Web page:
Company went after domain name Hexmon.com, which is owned by a fan of hex-based wargames.
Do you watch TV or listen to the radio? If so, have you heard commercials for Tupras or Hexmon?
My guess is you haven’t, especially if you live outside of Turkey. But Tupras Turkiye Petrol Rafinerileri A.S. made the claim in a recent UDRP that “it has advertisements all over the world, from subways to advertisement spaces on the side of the roads, streets and buildings, and that its thousands of commercials appear on almost all TVs and radios every day.”
The company made the claim in a UDRP for Hexmon.com. The domain name was registered by a guy who is a fan of hex-based wargames. He adopted the name Hexmon as a handle on twitter in 2009 and registered the domain name before the complainant ever started using the name “hexmon” for one of its products.
The domain name owner represented himself in the UDRP and did not request a finding of reverse domain name hijacking. But panelist Ian Lowe did his job, noting that it is appropriate for a UDRP panel to consider RDNH on its own volition. Low wrote:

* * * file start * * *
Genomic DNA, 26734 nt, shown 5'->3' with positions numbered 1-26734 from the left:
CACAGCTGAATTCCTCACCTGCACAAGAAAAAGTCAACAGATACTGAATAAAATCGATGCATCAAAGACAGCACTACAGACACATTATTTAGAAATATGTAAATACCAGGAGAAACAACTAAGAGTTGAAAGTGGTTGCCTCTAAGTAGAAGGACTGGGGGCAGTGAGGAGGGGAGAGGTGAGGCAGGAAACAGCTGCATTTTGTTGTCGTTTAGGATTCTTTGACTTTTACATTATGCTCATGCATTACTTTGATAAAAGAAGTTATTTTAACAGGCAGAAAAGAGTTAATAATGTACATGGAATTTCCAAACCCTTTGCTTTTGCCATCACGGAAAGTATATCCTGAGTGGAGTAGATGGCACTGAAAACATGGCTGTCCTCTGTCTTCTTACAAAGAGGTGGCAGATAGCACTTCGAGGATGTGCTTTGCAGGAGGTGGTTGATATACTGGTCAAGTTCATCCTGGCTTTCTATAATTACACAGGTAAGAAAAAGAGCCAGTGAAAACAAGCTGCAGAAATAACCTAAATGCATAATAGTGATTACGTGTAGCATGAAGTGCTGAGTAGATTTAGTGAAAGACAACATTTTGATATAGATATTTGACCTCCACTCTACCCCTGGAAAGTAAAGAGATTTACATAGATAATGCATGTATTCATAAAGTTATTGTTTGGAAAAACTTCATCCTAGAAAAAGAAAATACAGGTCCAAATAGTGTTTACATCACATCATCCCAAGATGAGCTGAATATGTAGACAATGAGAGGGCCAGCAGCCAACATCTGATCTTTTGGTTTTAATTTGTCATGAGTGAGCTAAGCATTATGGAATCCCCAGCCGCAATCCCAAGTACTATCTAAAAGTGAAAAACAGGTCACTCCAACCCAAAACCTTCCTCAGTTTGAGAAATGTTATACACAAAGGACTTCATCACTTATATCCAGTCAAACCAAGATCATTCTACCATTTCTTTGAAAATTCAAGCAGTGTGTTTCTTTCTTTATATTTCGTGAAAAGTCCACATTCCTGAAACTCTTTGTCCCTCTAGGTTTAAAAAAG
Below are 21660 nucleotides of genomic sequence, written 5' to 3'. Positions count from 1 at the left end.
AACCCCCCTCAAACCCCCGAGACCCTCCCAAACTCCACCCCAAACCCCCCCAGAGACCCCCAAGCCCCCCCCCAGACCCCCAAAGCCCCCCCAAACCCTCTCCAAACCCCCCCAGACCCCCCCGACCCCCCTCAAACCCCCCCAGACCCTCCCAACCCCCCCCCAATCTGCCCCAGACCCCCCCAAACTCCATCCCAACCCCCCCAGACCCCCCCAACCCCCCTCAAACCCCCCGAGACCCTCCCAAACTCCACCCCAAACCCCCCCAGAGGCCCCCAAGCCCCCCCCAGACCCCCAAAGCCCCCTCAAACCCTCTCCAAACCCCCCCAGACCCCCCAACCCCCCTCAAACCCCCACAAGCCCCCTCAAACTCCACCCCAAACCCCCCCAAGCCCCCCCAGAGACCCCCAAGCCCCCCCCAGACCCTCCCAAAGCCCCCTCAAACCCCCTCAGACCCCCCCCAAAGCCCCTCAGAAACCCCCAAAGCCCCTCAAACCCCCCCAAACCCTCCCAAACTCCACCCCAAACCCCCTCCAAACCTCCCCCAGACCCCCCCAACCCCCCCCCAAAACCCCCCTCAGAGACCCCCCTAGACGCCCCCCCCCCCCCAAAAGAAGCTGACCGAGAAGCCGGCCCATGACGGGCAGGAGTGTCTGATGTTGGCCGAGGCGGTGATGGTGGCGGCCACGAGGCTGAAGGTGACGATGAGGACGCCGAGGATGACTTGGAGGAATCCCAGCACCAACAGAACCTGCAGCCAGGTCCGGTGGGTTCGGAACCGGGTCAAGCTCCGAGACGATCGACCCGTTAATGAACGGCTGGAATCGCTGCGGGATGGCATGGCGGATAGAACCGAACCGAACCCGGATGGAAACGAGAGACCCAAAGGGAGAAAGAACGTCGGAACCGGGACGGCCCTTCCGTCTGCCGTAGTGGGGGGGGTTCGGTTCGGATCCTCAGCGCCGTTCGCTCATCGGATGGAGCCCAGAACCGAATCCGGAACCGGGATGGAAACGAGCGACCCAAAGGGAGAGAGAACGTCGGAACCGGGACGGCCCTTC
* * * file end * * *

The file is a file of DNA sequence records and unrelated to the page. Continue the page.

There was no doubt in this case that the Domain Name was registered more than two years before the Complainant registered its Turkey trademark. The Complainant made the bald assertion that it had prior rights in the trademark that preceded the registration of the Domain Name, yet it produced no evidence whatsoever that this was the case and the factual background as to the Complainant’s application for a patent in respect of an invention for which it may have used the trademark strongly suggested that any such use must have been long after the Domain Name was registered.
The Complainant made no allegations of bad faith use of the Domain Name beyond its passive holding by the Respondent. Even after the details of the underlying registrant were disclosed to the Complainant, it does not appear to have made any enquiries as to what rights or legitimate interests the Respondent may have had in respect of the Domain Name. Although scarcely relevant, as stated above, the Panel found the Complainant’s assertion that advertisements for its products or services under the HEXMON mark appeared on almost all TVs or radios every day to be grossly exaggerated.
In the circumstances, the Panel considers that the Complainant must have known that its allegations of bad faith were unfounded and that on proper consideration its Complaint was bound to fail. For these reasons, the Panel finds that there was RDNH in this case.